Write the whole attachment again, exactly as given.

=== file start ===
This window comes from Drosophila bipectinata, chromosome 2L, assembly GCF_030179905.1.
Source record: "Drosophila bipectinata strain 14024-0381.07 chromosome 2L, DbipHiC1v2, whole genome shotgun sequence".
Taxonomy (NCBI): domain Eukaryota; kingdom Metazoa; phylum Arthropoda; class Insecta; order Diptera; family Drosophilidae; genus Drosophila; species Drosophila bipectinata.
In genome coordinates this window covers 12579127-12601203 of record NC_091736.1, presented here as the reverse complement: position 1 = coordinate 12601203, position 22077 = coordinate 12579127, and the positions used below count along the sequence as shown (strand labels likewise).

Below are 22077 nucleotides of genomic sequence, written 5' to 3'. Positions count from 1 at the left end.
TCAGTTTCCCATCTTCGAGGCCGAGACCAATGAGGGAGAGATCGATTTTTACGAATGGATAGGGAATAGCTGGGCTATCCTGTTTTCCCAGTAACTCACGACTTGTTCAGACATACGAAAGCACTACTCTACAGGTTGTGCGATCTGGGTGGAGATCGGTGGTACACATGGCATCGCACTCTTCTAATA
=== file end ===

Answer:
This window comes from Drosophila bipectinata, chromosome 2L, assembly GCF_030179905.1.
Source record: "Drosophila bipectinata strain 14024-0381.07 chromosome 2L, DbipHiC1v2, whole genome shotgun sequence".
Taxonomy (NCBI): domain Eukaryota; kingdom Metazoa; phylum Arthropoda; class Insecta; order Diptera; family Drosophilidae; genus Drosophila; species Drosophila bipectinata.
In genome coordinates this window covers 12579127-12601203 of record NC_091736.1, presented here as the reverse complement: position 1 = coordinate 12601203, position 22077 = coordinate 12579127, and the positions used below count along the sequence as shown (strand labels likewise).

Below are 22077 nucleotides of genomic sequence, written 5' to 3'. Positions count from 1 at the left end.
TCAGTTTCCCATCTTCGAGGCCGAGACCAATGAGGGAGAGATCGATTTTTACGAATGGATAGGGAATAGCTGGGCTATCCTGTTTTCCCAGTAACTCACGACTTGTTCAGACATACGAAAGCACTACTCTACAGGTTGTGCGATCTGGGTGGAGATCGGTGGTACACATGGCATCGCACTCTTCTAATA